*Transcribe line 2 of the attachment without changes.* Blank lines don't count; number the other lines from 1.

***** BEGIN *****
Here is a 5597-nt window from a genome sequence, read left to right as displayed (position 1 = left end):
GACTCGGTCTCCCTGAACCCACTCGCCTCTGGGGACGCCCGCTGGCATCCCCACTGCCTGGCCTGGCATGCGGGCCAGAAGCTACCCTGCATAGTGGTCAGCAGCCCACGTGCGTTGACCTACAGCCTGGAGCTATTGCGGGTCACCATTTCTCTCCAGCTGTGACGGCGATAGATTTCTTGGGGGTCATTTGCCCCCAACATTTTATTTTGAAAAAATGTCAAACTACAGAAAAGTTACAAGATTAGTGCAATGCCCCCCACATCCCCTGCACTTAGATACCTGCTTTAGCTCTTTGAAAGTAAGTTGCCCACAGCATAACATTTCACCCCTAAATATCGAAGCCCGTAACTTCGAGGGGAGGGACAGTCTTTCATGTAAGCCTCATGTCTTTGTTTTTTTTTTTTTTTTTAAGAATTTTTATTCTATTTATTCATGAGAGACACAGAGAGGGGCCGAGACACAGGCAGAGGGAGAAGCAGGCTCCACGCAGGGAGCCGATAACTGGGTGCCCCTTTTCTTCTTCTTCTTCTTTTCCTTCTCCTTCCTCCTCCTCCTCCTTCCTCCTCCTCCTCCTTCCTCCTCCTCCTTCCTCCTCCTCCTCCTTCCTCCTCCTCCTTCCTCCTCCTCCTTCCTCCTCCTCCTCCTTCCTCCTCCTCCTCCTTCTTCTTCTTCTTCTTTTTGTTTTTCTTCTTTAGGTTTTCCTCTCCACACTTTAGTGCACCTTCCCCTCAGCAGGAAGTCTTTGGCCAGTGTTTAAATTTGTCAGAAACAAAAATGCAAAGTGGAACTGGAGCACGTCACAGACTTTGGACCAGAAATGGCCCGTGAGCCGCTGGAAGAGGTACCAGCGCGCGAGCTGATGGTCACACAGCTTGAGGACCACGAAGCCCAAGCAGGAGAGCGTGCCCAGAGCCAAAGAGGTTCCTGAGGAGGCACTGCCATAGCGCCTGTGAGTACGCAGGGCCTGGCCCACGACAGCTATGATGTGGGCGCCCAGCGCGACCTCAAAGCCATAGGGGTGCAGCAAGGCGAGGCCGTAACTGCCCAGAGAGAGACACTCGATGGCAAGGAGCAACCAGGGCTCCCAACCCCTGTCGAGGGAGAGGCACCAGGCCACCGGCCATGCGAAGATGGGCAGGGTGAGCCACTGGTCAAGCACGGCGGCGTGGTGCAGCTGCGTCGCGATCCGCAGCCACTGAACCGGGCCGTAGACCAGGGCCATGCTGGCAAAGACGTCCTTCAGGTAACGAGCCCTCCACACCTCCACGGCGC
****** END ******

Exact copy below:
GACTCGGTCTCCCTGAACCCACTCGCCTCTGGGGACGCCCGCTGGCATCCCCACTGCCTGGCCTGGCATGCGGGCCAGAAGCTACCCTGCATAGTGGTCAGCAGCCCACGTGCGTTGACCTACAGCCTGGAGCTATTGCGGGTCACCATTTCTCTCCAGCTGTGACGGCGATAGATTTCTTGGGGGTCATTTGCCCCCAACATTTTATTTTGAAAAAATGTCAAACTACAGAAAAGTTACAAGATTAGTGCAATGCCCCCCACATCCCCTGCACTTAGATACCTGCTTTAGCTCTTTGAAAGTAAGTTGCCCACAGCATAACATTTCACCCCTAAATATCGAAGCCCGTAACTTCGAGGGGAGGGACAGTCTTTCATGTAAGCCTCATGTCTTTGTTTTTTTTTTTTTTTTTAAGAATTTTTATTCTATTTATTCATGAGAGACACAGAGAGGGGCCGAGACACAGGCAGAGGGAGAAGCAGGCTCCACGCAGGGAGCCGATAACTGGGTGCCCCTTTTCTTCTTCTTCTTCTTTTCCTTCTCCTTCCTCCTCCTCCTCCTTCCTCCTCCTCCTCCTTCCTCCTCCTCCTTCCTCCTCCTCCTCCTTCCTCCTCCTCCTTCCTCCTCCTCCTTCCTCCTCCTCCTCCTTCCTCCTCCTCCTCCTTCTTCTTCTTCTTCTTTTTGTTTTTCTTCTTTAGGTTTTCCTCTCCACACTTTAGTGCACCTTCCCCTCAGCAGGAAGTCTTTGGCCAGTGTTTAAATTTGTCAGAAACAAAAATGCAAAGTGGAACTGGAGCACGTCACAGACTTTGGACCAGAAATGGCCCGTGAGCCGCTGGAAGAGGTACCAGCGCGCGAGCTGATGGTCACACAGCTTGAGGACCACGAAGCCCAAGCAGGAGAGCGTGCCCAGAGCCAAAGAGGTTCCTGAGGAGGCACTGCCATAGCGCCTGTGAGTACGCAGGGCCTGGCCCACGACAGCTATGATGTGGGCGCCCAGCGCGACCTCAAAGCCATAGGGGTGCAGCAAGGCGAGGCCGTAACTGCCCAGAGAGAGACACTCGATGGCAAGGAGCAACCAGGGCTCCCAACCCCTGTCGAGGGAGAGGCACCAGGCCACCGGCCATGCGAAGATGGGCAGGGTGAGCCACTGGTCAAGCACGGCGGCGTGGTGCAGCTGCGTCGCGATCCGCAGCCACTGAACCGGGCCGTAGACCAGGGCCATGCTGGCAAAGACGTCCTTCAGGTAACGAGCCCTCCACACCTCCACGGCGC